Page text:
The fixation of wages bind the company to pay the workers the minimum amount as the government has fixed. Such situations might contribute in increasing the costs of employers thus causing them to make adjustments otherwise. For instance, the employers can choose to adjust this cost by reducing the hiring of workers, reducing the working hours, minimising the benefits and allowances and charging higher prices in return to compensate the cost incurred. A number of policy makers are on the view that companies cope with the fixation of minimum wages and increase in the minimum wages by compromising on the profits but in most of the situations, this is not the case. In order to maintain their net earnings, the business look for a number of alternatives, that includes cutting employment and making other similar decisions.
Namely, the concern is that jobs will be taken from US citizens and given to non-citizen immigrants. Resulting from this shift would be lower tax revenues, decreased consumer spending, lower wages for US citizens, and a multitude of other ripple effects. Though incorrect, when taken at face value this argument appears to hold water. Traditionally, the assumption is that immigrants are coming to the US from underdeveloped or third-world countries in the aims of improving their current living situation. Therefore, these immigrants who were making pennies on the dollar compared to their US counterparts would be willing to work for wages that are higher than in their home country but lower than what US citizens are paid.
The most commonly used method is the Gini coefficient, which can help to compare the level on inequality between countries. In order to reduce the inequality in the country, the government try to found some solutions. In the United States, an increase in minimum wage is one of the solutions to reduce the gap between rich and poor. Another issue is to tax more the wealthiest in the United States, this could help the poorest
. To ensure price stability is maintained the Reserve Bank adjust the OCR which influences prices in the economy. Price stability, which is when the purchasing power of money stays constant, is a desirable outcome of the government because inflation has several negative impacts on household and firms. Inflation erodes the values of households’ savings and causes those on a fixed income to lose purchasing power, the quantity of goods a set amount of money will buy. For firms, inflation causes cost or production to income since workers’ demand pay rises, as well as making it difficult to firms to plan for future.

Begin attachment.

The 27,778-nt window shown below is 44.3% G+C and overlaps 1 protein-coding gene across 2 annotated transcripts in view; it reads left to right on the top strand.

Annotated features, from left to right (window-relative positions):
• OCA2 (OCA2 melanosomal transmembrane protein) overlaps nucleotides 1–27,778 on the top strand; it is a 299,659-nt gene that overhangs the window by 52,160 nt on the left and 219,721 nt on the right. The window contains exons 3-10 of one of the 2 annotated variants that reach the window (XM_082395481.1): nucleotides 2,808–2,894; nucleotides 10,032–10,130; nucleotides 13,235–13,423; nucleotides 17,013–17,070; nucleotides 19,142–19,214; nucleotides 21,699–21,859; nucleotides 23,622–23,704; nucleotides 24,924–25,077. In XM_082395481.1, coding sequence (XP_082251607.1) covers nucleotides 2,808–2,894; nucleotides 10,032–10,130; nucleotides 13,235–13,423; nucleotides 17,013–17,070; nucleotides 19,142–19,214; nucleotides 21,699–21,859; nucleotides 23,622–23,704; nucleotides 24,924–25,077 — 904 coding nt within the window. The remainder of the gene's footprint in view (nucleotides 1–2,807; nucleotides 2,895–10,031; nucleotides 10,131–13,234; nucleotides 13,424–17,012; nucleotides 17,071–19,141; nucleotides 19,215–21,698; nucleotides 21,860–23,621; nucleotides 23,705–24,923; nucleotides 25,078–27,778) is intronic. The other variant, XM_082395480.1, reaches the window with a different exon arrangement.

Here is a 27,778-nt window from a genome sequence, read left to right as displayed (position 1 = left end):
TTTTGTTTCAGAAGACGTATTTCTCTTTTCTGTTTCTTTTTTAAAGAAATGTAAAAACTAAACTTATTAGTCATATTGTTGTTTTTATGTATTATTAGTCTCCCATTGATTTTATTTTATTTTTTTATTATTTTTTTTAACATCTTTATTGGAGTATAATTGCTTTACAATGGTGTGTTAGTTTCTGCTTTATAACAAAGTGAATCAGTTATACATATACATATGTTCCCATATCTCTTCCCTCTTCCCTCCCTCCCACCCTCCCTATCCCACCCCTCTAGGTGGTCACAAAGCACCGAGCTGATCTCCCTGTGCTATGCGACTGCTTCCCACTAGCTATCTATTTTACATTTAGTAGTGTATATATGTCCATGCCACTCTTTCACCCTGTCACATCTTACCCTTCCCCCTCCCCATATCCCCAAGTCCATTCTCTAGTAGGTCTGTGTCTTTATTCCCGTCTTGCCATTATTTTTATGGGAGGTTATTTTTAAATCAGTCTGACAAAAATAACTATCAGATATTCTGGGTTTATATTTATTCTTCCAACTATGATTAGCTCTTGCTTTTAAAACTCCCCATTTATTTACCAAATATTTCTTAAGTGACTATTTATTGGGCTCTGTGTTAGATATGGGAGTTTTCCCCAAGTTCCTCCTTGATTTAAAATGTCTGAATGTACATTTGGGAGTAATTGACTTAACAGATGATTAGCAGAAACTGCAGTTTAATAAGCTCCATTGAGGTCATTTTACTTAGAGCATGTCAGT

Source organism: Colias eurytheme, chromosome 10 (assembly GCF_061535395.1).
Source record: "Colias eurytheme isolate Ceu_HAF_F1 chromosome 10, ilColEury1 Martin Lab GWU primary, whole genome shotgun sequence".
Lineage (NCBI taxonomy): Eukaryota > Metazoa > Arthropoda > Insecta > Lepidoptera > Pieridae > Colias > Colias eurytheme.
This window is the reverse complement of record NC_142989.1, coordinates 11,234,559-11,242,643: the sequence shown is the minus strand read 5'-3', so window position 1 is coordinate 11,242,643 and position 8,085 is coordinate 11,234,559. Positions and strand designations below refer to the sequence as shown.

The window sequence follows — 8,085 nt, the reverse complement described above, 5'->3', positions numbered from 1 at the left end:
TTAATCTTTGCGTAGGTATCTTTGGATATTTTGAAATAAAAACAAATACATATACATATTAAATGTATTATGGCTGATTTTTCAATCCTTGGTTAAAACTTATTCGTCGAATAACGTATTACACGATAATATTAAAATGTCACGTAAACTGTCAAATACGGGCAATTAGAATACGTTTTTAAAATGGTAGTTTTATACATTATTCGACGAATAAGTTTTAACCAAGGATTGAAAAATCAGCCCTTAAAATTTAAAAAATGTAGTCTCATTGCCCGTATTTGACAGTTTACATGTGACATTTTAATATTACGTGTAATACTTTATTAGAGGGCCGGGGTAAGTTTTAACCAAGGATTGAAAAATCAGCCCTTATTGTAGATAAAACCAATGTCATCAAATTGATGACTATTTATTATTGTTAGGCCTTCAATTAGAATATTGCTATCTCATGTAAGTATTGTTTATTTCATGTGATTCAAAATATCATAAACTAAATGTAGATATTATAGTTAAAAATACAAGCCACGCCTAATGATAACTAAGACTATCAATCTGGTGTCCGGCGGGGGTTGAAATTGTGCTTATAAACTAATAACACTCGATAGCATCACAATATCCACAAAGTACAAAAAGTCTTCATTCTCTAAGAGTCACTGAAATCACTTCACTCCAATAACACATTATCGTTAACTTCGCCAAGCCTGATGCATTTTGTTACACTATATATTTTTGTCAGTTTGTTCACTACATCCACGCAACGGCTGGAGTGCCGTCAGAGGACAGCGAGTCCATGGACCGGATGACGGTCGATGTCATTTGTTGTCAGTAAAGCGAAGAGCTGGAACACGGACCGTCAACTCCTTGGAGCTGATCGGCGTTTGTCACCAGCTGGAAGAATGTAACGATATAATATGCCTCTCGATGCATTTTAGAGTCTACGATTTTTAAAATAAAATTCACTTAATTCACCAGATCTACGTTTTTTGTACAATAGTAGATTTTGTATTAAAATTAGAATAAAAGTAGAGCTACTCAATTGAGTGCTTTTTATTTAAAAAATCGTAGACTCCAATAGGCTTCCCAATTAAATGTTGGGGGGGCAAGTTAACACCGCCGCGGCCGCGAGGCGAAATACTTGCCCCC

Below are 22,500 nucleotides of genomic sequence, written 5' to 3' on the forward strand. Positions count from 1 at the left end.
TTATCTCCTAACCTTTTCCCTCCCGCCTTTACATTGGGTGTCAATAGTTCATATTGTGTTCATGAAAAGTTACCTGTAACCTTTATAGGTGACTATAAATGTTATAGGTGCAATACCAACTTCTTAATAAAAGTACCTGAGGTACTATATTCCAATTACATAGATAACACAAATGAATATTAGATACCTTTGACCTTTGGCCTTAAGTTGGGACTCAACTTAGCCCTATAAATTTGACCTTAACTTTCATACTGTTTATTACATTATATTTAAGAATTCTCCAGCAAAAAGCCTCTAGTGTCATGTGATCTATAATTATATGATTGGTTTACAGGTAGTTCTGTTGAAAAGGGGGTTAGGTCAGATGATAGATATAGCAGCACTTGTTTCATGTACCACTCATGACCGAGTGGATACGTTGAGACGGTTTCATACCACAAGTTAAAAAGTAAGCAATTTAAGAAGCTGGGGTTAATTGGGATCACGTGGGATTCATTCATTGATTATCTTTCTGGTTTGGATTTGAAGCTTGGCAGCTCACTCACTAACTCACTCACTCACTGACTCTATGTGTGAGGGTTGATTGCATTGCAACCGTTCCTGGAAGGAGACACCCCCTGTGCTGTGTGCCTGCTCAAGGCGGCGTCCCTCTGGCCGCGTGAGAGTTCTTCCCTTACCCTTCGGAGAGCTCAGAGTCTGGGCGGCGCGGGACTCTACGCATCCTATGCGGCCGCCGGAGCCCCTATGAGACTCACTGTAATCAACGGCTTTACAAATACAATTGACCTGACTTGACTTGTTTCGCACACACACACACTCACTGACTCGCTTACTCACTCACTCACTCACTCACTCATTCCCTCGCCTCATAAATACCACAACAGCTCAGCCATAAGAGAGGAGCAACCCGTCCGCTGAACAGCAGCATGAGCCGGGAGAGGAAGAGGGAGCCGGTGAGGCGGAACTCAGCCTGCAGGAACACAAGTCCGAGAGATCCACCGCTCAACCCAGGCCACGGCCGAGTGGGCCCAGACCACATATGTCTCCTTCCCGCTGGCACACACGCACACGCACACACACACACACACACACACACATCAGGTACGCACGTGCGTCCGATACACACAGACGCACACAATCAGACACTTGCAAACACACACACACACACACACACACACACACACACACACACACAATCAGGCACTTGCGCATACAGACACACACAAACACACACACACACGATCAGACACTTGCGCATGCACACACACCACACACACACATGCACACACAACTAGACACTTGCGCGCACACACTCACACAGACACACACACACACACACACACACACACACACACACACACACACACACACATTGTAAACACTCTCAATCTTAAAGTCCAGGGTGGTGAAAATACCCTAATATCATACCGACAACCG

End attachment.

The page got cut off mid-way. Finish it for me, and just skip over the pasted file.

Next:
Also, because the minimum wage levels are different from one state to another, some states have higher minimum wage, some economists believe that this would have negative impacts on investments, as investors would like to invest their money in states with lower minimum wage to minimize the cost and to maximize the profit. In addition to some currently existed industries which would tend to shift their investments to other states with lower minimum
With this data, the holding cost and the ordering cost was determined in order to compare the cost estimates from their current method and the recommended method. This portion of the project was the most challenging to complete because there was some reverse engineering involved to get the total cost for each product. This data is shown in Appendix J. Before going in calculating the EOQ some assumptions needed to be established;
According to them, the lower cost of production will eventually lead to a decrease in the price of the product, thus the increased demand derived from this will result in higher profit that could be invested in employee benefits. However, a study by McKinsey found that two thirds of those economic benefits spill back to the United States (Schroedder and Aepeal, 2003) Besides, offshoring can create jobs in a developing country, building a strong economic base, increase domestic consumption and encourage imports from developed countries such as the USA. Moreover, offshoring helps companies concentrate on their core business area and skilled manpower at an affordable price. Countries like India benefit from this kind of outsourcing creating employment for highly qualified personnel, making it the center of software development services industry. However, there are also negative views on offshoring.
This cost will then be absorbed by firms or more likely be passed on to consumers in the form of higher prices. This is an example of cost-push inflation. Such inflation erodes income gains associated with minimum wages, while causing aggregate demand levels in the economy to decline (DPRU, 2008). Effect on relative poverty Minimum wage has a limited effect in reducing poverty as those in the poorest sections of society, who tend to be those receiving Jobseeker’s Allowance and incapacity benefits, do not benefit from it. Shadow labour markets may
It is not always as good for the economy, as we think it is, because it creates surpluses, wasteful increases in quality, lost gains from trade and misallocation of resources. Minimum wage is one of the examples of a price floor. It is the lowest wage an employer may pay an employee and it is determined by law or contract. Increasing the minimum wage might seem like a great idea. However, it comes with many disadvantages.